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Campfire Cooking Equipment: An Essential Guide to Wild Feasts

Cooking your favourite meal over the open flames of a crackling campfire is one of the greatest joys of camping. Little beats the satisfaction of successfully transferring your at-home cooking skills to the nuances of cooking in the wild outdoors. However, the key to a smooth transition is ensuring you have the right campfire cooking equipment for the job.

Learning how to cook over a campfire also requires time and patience. So if you’re planning on going straight into cooking a Dutch oven stew for 10 people who are relying on you for sustenance, then it’s worth practising your developing campfire cooking skills first.

In this article you’ll find information about different methods of campfire cooking as well as an array of campfire cooking equipment that you may want to consider trying out or exploring more.

I am by no means an expert at cooking over a campfire. But I do love it and try to do it as often as I can. Every time I try out a new recipe or cooking method – or even when I bust out an old tried and tested one – I’m constantly learning new things. And because of this, I find campfire cooking a really nice focus for a weekend of car camping, an evening at the beach, or indeed, a Saturday morning in the back garden!

Campfire cooking equipment setup

Most campgrounds in the US have fire pits with a grate or grill. They’re ready to use straight away and you don’t usually need any other means to cook meals over your fire, other than cookware.

However, this isn’t such a common amenity in campsites throughout the rest of the world. And you’re not guaranteed to find a pre-existing campfire cooking setup in all US campgrounds, either.

So, if you want to be a self-sufficient camp cook, you tend to camp wild, you just want to cook in your backyard, or if you don’t want to risk the lack of campfire facilities, you’ll need to create your own campfire cooking set up.

Here are a couple of options that I love:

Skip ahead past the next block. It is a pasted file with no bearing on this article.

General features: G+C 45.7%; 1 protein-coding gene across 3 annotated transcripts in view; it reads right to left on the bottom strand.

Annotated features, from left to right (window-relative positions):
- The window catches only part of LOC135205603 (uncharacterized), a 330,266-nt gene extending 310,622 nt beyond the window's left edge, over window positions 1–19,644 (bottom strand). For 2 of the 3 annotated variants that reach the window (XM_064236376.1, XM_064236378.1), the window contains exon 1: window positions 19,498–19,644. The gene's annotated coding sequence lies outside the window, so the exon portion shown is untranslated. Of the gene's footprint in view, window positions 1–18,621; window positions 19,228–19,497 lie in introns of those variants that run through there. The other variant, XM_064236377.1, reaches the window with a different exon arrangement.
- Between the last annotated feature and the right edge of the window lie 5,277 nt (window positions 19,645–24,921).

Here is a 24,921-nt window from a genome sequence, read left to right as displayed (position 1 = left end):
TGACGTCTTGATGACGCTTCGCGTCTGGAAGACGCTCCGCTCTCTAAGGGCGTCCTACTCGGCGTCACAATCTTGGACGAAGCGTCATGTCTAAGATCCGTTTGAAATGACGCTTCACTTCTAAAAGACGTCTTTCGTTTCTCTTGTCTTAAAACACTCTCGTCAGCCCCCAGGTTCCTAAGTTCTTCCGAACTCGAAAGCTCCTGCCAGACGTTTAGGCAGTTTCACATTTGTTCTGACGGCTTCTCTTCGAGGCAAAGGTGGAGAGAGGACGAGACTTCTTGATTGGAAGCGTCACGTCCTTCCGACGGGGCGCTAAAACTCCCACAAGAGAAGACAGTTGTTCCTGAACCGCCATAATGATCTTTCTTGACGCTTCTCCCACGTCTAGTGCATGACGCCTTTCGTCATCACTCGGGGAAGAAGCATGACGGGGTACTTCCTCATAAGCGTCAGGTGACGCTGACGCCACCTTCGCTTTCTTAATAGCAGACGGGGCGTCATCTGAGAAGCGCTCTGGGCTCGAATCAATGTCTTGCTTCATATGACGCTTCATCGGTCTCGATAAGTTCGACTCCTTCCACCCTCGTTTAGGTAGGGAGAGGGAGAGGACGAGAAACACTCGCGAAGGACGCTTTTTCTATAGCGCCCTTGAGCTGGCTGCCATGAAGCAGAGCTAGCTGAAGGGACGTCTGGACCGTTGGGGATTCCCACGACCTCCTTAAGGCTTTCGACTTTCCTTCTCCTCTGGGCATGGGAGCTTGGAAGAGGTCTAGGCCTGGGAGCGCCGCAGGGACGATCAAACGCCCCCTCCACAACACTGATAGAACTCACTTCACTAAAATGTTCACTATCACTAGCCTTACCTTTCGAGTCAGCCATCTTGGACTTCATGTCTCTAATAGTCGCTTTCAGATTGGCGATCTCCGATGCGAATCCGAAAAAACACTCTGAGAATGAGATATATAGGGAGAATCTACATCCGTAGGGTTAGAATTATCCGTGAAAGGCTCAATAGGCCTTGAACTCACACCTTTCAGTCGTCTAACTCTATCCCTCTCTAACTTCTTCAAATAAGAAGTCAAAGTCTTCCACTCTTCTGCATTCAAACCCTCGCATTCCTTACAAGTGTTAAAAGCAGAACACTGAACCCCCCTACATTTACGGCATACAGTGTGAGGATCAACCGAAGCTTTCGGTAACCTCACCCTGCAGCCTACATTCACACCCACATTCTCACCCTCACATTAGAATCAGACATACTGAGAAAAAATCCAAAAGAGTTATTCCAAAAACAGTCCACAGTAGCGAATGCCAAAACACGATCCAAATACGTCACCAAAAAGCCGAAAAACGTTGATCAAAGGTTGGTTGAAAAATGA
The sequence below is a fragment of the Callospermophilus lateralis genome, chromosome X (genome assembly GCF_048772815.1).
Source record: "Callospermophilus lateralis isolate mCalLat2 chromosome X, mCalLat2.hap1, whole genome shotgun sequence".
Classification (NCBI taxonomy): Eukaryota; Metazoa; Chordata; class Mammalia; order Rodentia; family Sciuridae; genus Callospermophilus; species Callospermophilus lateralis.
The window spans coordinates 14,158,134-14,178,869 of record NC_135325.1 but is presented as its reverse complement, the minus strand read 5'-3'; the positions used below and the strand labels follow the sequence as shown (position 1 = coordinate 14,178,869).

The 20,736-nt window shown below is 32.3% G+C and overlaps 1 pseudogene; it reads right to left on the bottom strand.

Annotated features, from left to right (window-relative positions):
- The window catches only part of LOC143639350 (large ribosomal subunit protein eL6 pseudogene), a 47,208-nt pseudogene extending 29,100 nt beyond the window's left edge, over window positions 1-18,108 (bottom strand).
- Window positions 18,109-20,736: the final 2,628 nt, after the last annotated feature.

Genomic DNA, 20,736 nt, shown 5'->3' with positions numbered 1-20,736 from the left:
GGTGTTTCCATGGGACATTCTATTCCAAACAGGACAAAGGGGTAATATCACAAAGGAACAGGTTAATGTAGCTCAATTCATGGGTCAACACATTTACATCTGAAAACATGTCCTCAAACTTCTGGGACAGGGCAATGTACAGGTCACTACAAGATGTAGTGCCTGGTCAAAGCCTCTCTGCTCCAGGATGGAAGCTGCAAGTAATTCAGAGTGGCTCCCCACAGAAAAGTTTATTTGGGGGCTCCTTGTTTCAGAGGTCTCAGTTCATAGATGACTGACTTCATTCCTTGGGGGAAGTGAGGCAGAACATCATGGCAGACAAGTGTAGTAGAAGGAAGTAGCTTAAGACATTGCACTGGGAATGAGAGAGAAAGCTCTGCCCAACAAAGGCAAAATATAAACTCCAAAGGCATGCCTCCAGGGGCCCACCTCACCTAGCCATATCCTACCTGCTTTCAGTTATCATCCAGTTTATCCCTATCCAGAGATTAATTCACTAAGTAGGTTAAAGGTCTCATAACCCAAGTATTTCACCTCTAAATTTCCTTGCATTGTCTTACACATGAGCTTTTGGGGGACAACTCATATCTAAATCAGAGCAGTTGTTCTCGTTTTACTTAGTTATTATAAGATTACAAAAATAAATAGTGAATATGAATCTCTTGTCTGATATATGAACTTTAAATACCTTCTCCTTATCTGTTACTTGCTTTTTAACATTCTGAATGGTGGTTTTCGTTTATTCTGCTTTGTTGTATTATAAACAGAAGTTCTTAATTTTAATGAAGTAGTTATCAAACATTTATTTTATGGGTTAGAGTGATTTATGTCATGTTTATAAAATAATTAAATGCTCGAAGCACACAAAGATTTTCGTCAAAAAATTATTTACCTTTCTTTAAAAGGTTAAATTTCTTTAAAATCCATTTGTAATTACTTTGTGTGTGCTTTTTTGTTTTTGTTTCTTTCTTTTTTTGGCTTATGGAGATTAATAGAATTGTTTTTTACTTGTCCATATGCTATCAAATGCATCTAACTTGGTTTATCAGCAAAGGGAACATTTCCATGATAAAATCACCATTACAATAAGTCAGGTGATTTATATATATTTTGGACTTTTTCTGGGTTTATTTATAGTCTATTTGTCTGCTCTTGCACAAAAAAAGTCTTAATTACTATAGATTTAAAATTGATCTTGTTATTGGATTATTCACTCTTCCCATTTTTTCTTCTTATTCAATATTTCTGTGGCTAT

Grill with food on over campfire

Campfire cooking grates / grill

Best for: car camping, backpacking and canoe camping (if it’s a fold up one), versatility.
Use to cook: one pot meals, grilled veggies and meat, fried breakfasts, pasta dishes… anything you would cook on your hob at home.
Our choice: Bitty Big Q

Using a campfire cooking grate or grill is one of the easiest ways to turn a regular campfire into a useful and versatile heat source for cooking on.

We love the Bitty BBQ because it is so portable and lightweight which makes it an excellent option for wilderness feasts. It’s also freestanding with legs that fix at three different heights; perfect for a spot of temperature control!

Using a campfire cooking grate or grill allows you to cook as you would at home using your hob. Use stainless steel campfire cookware or a cast iron skillet (assuming you have a sturdy grill!) and you can boil, fry, simmer and stew. Additionally, a grate with small spaces between the bars enables you to grill food directly over the heat or wrapped in foil, making it a good option if you have limited campfire cookware.

DIY campfire grill alternative: use the grill from your BBQ at home and place it over a couple of rocks or large, slow burning logs.


Tripod over campfire

Campfire cooking tripod

Best for: car camping, backpacking and canoe camping (if it’s a fold up one), hanging out at camp.
Use to cook: stews, one pot meals, having hot water on the go all the time!
Our choice: Robens Telescopic Aluminum Tripod

Most campfire cooking tripods are fairly heavy duty and are best suited to car camping or setting up a base camp for an extended trip. However, the Robens Telescopic Tripod, which I’ve been using recently, is a super portable option. It weighs less than 1kg and folds up into an impressively small 53.5 x 6.5 cm package (with carry case and all!), making it a good campfire cooking equipment choice if you need to hike or paddle into your campsite.

Using a tripod to cook over a campfire is best used for cooking simple one pot meals that don’t require much attending to once all the ingredients are in the pot. It can also be a little tricky getting the height of the tripod right for optimal temperature control. But this is easily remedied by adjusting the hanging chain or the legs (if they’re telescoping).

Campfire cooking tripods are also an excellent addition to your campfire setup if you tend to spend lots of time just hanging out by the fire. Set up the tripod, hang a kettle of water on it and you’ve got yourself a constant supply of hot water for coffee or tea (or washing the dishes!).

There are hanging grills available that can be hung from campfire tripods. This adds a degree of versatility to the set up and enables you to grill food as well as using pots and pans that don’t have a bail handle.